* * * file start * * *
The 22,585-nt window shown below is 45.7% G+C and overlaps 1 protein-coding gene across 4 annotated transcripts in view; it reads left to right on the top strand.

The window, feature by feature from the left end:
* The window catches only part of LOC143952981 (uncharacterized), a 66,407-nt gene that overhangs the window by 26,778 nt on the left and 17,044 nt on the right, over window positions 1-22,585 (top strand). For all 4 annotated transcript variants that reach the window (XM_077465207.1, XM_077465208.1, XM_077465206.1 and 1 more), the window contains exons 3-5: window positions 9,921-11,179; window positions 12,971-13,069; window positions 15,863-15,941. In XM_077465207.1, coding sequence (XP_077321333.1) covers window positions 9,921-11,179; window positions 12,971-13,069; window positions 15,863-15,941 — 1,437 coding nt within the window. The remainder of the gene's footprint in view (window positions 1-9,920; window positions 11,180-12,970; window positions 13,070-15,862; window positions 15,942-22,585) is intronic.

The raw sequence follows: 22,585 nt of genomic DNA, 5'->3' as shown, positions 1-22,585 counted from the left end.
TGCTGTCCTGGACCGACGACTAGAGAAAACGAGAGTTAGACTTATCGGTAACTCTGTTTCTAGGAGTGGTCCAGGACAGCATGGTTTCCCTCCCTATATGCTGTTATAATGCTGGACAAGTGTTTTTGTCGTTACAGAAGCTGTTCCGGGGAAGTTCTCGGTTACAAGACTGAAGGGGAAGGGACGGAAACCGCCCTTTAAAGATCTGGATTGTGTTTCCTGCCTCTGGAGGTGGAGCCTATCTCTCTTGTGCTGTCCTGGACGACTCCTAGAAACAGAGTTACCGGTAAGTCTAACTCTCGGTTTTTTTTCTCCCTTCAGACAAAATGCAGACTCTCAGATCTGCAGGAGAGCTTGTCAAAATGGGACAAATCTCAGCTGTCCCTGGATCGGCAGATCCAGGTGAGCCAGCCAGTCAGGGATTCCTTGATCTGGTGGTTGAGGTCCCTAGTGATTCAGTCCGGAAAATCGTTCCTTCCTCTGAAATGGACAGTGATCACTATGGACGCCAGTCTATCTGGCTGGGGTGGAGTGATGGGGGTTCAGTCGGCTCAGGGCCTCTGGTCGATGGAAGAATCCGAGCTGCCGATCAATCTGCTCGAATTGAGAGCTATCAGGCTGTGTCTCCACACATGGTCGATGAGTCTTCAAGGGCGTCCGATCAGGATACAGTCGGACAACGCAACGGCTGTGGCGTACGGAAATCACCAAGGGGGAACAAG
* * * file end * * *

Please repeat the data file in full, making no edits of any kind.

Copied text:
The 22,585-nt window shown below is 45.7% G+C and overlaps 1 protein-coding gene across 4 annotated transcripts in view; it reads left to right on the top strand.

The window, feature by feature from the left end:
* The window catches only part of LOC143952981 (uncharacterized), a 66,407-nt gene that overhangs the window by 26,778 nt on the left and 17,044 nt on the right, over window positions 1-22,585 (top strand). For all 4 annotated transcript variants that reach the window (XM_077465207.1, XM_077465208.1, XM_077465206.1 and 1 more), the window contains exons 3-5: window positions 9,921-11,179; window positions 12,971-13,069; window positions 15,863-15,941. In XM_077465207.1, coding sequence (XP_077321333.1) covers window positions 9,921-11,179; window positions 12,971-13,069; window positions 15,863-15,941 — 1,437 coding nt within the window. The remainder of the gene's footprint in view (window positions 1-9,920; window positions 11,180-12,970; window positions 13,070-15,862; window positions 15,942-22,585) is intronic.

The raw sequence follows: 22,585 nt of genomic DNA, 5'->3' as shown, positions 1-22,585 counted from the left end.
TGCTGTCCTGGACCGACGACTAGAGAAAACGAGAGTTAGACTTATCGGTAACTCTGTTTCTAGGAGTGGTCCAGGACAGCATGGTTTCCCTCCCTATATGCTGTTATAATGCTGGACAAGTGTTTTTGTCGTTACAGAAGCTGTTCCGGGGAAGTTCTCGGTTACAAGACTGAAGGGGAAGGGACGGAAACCGCCCTTTAAAGATCTGGATTGTGTTTCCTGCCTCTGGAGGTGGAGCCTATCTCTCTTGTGCTGTCCTGGACGACTCCTAGAAACAGAGTTACCGGTAAGTCTAACTCTCGGTTTTTTTTCTCCCTTCAGACAAAATGCAGACTCTCAGATCTGCAGGAGAGCTTGTCAAAATGGGACAAATCTCAGCTGTCCCTGGATCGGCAGATCCAGGTGAGCCAGCCAGTCAGGGATTCCTTGATCTGGTGGTTGAGGTCCCTAGTGATTCAGTCCGGAAAATCGTTCCTTCCTCTGAAATGGACAGTGATCACTATGGACGCCAGTCTATCTGGCTGGGGTGGAGTGATGGGGGTTCAGTCGGCTCAGGGCCTCTGGTCGATGGAAGAATCCGAGCTGCCGATCAATCTGCTCGAATTGAGAGCTATCAGGCTGTGTCTCCACACATGGTCGATGAGTCTTCAAGGGCGTCCGATCAGGATACAGTCGGACAACGCAACGGCTGTGGCGTACGGAAATCACCAAGGGGGAACAAG